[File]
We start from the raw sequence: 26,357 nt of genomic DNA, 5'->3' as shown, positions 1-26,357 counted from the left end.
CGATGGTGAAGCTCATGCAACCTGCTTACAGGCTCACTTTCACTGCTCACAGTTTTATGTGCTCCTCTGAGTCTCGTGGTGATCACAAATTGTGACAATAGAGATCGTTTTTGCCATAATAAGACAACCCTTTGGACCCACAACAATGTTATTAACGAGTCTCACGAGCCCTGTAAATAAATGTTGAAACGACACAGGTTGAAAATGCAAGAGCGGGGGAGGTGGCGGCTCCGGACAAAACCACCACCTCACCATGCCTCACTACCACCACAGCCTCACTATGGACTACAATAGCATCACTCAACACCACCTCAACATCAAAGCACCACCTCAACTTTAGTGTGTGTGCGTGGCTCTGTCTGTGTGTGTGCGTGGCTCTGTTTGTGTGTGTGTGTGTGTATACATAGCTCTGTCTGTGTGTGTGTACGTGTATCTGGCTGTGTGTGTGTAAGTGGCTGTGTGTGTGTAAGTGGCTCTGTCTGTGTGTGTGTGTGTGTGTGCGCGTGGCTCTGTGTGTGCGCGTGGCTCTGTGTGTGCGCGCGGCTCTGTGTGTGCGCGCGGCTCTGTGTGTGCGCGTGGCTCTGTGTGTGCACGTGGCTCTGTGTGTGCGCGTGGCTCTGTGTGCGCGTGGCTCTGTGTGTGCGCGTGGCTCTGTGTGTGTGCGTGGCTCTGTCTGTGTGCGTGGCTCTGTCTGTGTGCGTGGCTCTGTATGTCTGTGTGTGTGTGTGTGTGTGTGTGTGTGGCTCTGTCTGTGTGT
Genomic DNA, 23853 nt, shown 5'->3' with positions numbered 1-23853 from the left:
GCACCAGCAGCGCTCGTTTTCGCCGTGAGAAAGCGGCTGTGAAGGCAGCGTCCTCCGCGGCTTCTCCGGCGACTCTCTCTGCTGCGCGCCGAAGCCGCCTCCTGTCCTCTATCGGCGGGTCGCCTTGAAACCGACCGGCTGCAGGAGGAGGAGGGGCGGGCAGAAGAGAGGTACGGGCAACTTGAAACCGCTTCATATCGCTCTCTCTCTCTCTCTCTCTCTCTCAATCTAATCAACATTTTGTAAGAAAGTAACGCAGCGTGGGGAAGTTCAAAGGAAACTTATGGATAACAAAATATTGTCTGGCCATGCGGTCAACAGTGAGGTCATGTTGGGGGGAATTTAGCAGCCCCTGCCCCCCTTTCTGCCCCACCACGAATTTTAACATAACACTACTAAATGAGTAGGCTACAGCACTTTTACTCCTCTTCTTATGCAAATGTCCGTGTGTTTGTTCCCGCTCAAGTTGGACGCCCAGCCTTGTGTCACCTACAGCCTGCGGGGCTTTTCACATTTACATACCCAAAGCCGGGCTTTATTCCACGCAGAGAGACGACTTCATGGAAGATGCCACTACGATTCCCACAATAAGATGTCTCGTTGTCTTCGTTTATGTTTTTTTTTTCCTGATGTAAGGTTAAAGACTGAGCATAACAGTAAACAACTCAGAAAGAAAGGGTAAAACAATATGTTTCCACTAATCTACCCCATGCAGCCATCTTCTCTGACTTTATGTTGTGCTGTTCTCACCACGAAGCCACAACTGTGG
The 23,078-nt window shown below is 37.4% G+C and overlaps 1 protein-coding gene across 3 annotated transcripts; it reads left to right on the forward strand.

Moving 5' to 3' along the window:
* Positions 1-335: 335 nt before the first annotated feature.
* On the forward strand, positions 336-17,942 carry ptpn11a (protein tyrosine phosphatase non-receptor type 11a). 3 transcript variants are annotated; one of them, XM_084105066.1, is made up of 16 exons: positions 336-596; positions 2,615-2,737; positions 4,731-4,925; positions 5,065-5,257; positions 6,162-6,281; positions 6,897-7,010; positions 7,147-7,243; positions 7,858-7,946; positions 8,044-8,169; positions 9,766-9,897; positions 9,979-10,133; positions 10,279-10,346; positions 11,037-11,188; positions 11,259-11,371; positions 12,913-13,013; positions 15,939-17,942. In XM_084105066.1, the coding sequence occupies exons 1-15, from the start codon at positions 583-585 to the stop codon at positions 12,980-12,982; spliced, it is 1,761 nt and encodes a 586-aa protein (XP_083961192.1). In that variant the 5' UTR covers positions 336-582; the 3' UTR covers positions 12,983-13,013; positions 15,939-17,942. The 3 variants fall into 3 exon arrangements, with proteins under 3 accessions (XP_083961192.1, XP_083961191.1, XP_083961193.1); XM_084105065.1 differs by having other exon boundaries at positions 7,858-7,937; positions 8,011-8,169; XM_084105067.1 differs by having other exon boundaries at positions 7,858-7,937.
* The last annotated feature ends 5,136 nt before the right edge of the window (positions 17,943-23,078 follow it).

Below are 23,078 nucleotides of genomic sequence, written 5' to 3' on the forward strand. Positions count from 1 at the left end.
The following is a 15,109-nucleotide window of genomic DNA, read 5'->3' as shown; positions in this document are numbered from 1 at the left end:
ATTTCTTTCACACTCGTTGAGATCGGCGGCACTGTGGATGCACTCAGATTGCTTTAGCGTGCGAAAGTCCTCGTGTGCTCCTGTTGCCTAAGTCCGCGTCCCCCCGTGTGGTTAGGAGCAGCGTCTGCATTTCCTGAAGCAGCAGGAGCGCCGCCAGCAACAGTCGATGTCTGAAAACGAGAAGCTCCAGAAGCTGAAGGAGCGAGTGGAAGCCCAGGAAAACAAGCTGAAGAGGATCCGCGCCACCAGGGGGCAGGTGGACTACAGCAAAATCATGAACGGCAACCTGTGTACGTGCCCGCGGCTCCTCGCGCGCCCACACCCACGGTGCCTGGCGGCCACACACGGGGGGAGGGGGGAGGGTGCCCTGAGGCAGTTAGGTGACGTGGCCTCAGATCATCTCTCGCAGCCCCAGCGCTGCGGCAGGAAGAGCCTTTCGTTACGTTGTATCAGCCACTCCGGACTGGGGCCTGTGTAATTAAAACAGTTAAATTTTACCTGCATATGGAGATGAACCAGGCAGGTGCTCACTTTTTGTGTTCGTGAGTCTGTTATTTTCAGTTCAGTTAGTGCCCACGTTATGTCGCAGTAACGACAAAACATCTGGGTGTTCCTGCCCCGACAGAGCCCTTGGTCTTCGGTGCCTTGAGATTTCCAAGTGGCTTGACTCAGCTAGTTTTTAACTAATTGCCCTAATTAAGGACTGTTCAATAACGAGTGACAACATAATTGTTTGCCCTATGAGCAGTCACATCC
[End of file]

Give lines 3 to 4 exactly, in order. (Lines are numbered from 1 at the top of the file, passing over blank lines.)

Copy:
Genomic DNA, 23853 nt, shown 5'->3' with positions numbered 1-23853 from the left:
GCACCAGCAGCGCTCGTTTTCGCCGTGAGAAAGCGGCTGTGAAGGCAGCGTCCTCCGCGGCTTCTCCGGCGACTCTCTCTGCTGCGCGCCGAAGCCGCCTCCTGTCCTCTATCGGCGGGTCGCCTTGAAACCGACCGGCTGCAGGAGGAGGAGGGGCGGGCAGAAGAGAGGTACGGGCAACTTGAAACCGCTTCATATCGCTCTCTCTCTCTCTCTCTCTCTCTCAATCTAATCAACATTTTGTAAGAAAGTAACGCAGCGTGGGGAAGTTCAAAGGAAACTTATGGATAACAAAATATTGTCTGGCCATGCGGTCAACAGTGAGGTCATGTTGGGGGGAATTTAGCAGCCCCTGCCCCCCTTTCTGCCCCACCACGAATTTTAACATAACACTACTAAATGAGTAGGCTACAGCACTTTTACTCCTCTTCTTATGCAAATGTCCGTGTGTTTGTTCCCGCTCAAGTTGGACGCCCAGCCTTGTGTCACCTACAGCCTGCGGGGCTTTTCACATTTACATACCCAAAGCCGGGCTTTATTCCACGCAGAGAGACGACTTCATGGAAGATGCCACTACGATTCCCACAATAAGATGTCTCGTTGTCTTCGTTTATGTTTTTTTTTTCCTGATGTAAGGTTAAAGACTGAGCATAACAGTAAACAACTCAGAAAGAAAGGGTAAAACAATATGTTTCCACTAATCTACCCCATGCAGCCATCTTCTCTGACTTTATGTTGTGCTGTTCTCACCACGAAGCCACAACTGTGG